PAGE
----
Ever since I began spreading my tale of woe (one parent struck by a bus and the other struck by a stroke on the same day, and poor me having to manage the whole situation), people have been quietly confiding their own sad stories. One friend provided hospice for her father, who had fecal vomiting from colon cancer. Another spends her Saturdays visiting her stone-deaf father and alcoholic step-mother, who are confined to wheelchairs, and walks their yapping dog—and she has done this for years without a word of complaint. Another has provided hospice—twice—to her mother, who's still alive years later. Yet another oversaw the descent into dementia of her mother, a dignified, distinguished doctor who took to tearing off her clothes and defecating in stairwells. It turns out I'm one of the lucky ones.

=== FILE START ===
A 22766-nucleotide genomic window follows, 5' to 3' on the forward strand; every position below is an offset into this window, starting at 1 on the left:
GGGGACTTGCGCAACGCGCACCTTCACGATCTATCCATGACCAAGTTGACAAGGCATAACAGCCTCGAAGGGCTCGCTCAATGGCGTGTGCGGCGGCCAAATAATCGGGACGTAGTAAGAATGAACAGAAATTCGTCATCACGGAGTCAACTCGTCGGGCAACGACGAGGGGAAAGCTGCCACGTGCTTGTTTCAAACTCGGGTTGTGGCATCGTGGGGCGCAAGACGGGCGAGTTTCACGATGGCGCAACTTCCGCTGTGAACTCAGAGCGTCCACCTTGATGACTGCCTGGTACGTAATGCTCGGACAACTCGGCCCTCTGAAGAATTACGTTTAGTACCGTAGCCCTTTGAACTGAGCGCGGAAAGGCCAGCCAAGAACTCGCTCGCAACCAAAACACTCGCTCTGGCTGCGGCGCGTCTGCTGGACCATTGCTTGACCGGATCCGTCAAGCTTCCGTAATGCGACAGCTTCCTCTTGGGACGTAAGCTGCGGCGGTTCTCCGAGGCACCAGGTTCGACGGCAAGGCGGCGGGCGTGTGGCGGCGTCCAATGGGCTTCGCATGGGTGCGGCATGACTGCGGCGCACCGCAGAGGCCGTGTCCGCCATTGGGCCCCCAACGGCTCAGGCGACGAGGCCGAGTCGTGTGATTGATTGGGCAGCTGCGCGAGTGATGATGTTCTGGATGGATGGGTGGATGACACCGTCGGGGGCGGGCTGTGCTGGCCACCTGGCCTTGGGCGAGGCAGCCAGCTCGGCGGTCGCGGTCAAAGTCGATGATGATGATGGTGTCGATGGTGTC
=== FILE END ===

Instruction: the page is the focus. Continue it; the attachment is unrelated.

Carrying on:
That was driven home today when I attended a lunchtime eldercare presentation by a social worker. There were perhaps 10 of us in the room, and about half were just in their 30s, taking care of parents and grandparents and children, juggling jobs and night duty. At least at the age of 59, I'm engaged in an age-appropriate task. And although I'm a full-time worrier, I don't give hands-on care on a regular basis. Some 400 million families—nearly a quarter of the population—are engaged in eldercare, according to the presenter. Who knew? I guess it never seems real till it happens to you.